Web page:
The average Canadian household throws away about $1,400 of edible food every year.

Nationally, $31 billion in useful food ends up in landfills every year. This food waste has an environmental impact approximately equal to the emissions of two million cars on the road, according to social entrepreneur Chef Jagger Gordon, founder of Feed it Forward. About half of this waste happens in homes, the equivalent of $25 to $30 per week per household. Our convenience lifestyles and lack of understanding about food waste are key reasons for this waste, notes University of Guelph Associate Professor Dr. Kate Parizeau.

These are just a few of the compelling statistics that experts, entrepreneurs, innovators and community champions from the agriculture, food and government sectors in the city of Guelph and Wellington County heard Friday during a far-reaching planning session to address critical food challenges being tackled in Guelph-Wellington’s Smart Cities Challenge bid. The local proposal to become Canada’s first “circular” food economy is already a finalist for a $10 million prize to implement the strategy.

The Smart Cities Challenge is a project of Infrastructure Canada, awarding cash prizes in various categories for communities to advance an idea to solve social problems through innovation, data and connected technology.

Together, we share a vision to be the food community of the future. By exploring our relationship with food, we can produce better social, economic and environmental outcomes for everyone,”

City of Guelph Chief Administrative Officer Derrick Thomson, as he welcomed 60 stakeholders from across the city and county to kick off the five-hour workshop.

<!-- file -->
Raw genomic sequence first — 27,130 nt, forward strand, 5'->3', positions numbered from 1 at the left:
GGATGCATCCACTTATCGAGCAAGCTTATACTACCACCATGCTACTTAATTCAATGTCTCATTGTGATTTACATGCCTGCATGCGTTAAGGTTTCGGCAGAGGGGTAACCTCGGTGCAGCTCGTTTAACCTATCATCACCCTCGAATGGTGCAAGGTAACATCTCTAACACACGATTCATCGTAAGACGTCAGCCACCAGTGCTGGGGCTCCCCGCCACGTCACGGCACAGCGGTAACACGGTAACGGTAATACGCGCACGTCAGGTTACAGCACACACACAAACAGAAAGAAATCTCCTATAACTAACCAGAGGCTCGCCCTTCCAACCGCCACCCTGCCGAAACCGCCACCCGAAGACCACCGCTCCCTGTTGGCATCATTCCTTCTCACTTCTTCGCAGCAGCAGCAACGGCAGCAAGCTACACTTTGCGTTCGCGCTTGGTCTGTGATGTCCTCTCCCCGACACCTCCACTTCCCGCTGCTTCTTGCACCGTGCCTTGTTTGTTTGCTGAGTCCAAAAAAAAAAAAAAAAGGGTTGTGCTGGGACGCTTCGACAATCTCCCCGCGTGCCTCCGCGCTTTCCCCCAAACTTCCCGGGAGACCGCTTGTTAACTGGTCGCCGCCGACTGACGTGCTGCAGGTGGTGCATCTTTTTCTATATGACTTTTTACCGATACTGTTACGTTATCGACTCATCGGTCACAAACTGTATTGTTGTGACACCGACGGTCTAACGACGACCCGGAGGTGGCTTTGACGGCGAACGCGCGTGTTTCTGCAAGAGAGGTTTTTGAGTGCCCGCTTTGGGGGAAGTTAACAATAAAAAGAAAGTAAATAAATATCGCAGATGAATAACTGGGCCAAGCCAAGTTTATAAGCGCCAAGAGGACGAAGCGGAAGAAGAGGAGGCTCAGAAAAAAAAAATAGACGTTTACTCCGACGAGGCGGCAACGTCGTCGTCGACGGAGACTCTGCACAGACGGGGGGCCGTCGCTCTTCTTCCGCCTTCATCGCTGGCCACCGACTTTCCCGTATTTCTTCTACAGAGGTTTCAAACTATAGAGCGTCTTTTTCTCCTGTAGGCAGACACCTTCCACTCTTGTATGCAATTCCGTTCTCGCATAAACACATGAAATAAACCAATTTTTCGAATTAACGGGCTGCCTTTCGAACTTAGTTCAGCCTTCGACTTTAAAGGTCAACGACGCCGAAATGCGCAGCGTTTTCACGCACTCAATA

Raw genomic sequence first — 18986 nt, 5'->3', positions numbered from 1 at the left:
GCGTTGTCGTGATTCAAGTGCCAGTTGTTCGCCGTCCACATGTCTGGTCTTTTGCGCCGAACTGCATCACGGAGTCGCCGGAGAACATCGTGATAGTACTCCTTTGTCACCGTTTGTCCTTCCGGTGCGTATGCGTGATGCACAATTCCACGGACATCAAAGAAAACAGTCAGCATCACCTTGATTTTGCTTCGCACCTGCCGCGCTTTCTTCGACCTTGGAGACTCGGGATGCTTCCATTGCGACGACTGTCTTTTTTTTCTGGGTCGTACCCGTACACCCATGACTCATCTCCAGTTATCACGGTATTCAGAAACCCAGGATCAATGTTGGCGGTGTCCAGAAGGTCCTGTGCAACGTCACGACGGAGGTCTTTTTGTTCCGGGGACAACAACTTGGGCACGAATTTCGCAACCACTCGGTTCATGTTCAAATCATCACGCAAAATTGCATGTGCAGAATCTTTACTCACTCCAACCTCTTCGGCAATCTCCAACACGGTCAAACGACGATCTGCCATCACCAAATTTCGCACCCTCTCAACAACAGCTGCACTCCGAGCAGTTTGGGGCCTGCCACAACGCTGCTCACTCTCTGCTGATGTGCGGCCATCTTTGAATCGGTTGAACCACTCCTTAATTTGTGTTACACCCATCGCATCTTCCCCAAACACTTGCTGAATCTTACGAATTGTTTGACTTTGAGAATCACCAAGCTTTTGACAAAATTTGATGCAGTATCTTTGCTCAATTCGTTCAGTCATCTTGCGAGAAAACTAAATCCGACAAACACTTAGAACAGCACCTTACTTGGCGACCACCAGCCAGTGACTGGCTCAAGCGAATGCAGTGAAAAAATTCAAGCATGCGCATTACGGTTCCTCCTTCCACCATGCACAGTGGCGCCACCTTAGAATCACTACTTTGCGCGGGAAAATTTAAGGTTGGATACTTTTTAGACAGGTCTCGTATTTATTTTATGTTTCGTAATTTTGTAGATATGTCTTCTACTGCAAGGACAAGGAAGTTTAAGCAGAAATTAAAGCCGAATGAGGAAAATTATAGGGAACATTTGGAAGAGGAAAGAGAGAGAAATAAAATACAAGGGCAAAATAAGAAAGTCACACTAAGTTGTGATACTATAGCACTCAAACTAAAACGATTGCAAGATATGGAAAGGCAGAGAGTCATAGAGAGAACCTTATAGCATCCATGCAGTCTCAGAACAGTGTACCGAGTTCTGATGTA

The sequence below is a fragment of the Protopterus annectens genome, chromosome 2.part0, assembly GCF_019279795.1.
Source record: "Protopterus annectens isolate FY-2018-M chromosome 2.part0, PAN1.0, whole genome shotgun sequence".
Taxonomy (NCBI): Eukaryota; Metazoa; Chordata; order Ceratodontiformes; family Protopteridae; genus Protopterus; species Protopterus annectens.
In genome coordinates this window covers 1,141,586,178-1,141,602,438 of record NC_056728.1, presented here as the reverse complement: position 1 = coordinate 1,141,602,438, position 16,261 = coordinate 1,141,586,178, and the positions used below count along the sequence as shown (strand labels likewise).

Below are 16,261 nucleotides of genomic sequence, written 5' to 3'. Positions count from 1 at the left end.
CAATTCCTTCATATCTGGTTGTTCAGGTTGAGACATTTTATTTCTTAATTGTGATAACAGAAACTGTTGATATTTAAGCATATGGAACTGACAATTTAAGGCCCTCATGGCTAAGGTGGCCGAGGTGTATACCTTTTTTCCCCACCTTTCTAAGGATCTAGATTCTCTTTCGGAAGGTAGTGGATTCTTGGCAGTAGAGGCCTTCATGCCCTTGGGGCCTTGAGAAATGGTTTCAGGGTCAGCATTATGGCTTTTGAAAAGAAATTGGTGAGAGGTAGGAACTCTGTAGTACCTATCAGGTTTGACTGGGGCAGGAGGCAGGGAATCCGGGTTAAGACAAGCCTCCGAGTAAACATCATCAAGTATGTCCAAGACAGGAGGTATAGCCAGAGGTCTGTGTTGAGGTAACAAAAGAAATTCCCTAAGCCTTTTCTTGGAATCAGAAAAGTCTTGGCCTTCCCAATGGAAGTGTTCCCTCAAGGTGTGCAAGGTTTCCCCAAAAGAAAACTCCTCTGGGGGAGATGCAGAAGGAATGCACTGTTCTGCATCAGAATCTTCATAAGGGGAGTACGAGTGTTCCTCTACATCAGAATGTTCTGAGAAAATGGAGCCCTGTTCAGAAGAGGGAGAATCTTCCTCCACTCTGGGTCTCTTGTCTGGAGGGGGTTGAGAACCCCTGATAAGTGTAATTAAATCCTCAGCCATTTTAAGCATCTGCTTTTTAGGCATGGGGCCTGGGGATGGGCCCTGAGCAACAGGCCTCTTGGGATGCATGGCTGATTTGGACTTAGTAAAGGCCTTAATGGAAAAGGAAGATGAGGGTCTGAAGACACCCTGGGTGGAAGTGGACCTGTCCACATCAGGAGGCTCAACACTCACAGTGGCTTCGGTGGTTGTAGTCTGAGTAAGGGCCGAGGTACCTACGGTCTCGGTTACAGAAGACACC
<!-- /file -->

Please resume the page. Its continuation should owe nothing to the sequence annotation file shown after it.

The initial work of the group resulted in Guelph-Wellington becoming one of 10 finalists in a category of 130 applications. As a finalist, the project has been granted $250,000 to build out its ideas and finalize the proposal for the larger prize.

Guest speakers kicked off the day and created a compelling case for the work. In addition to Gordon and Parizeau, they included Emma Chow, Project Manager of Cities and the Circular Economy for Food with the Ellen MacArthur Foundation in London, England.

Our food economy is linear: we take, make, then dispose. There is waste at each of these stages in the linear flow. This model cannot be functional long term. Instead, we need to be regenerative and restorative by design,” said Chow. “This can be accomplished with three principals: design out waste and pollution in our processing and packaging; keep products and materials at their highest value possible for as long as possible, so there is as little waste as possible; and, to regenerate natural systems that will continue producing the food we need.”

Emma Chow, Project Manager of Cities and the Circular Economy for Food with the Ellen MacArthur Foundation in London, England

The circular economy concept is at the heart of the Smart Cities proposal. Throughout the afternoon in several working groups, experts discussed the critical issues and requirements to fulfill three goals, themed “50x50x50 by 2025”:

  • Increase access to affordable, nutritious food by 50 per cent;
  • Create 50 new circular businesses and collaboration; and
  • Increase circular economic revenues by 50 per cent by recognizing the value of “waste” in the food system

Over the next several months, project leaders will continue to build out the strategy, and will implement nine projects to support the goals.

The final application for the Smart Cities Challenge is expected to be submitted in late 2018 or early 2019.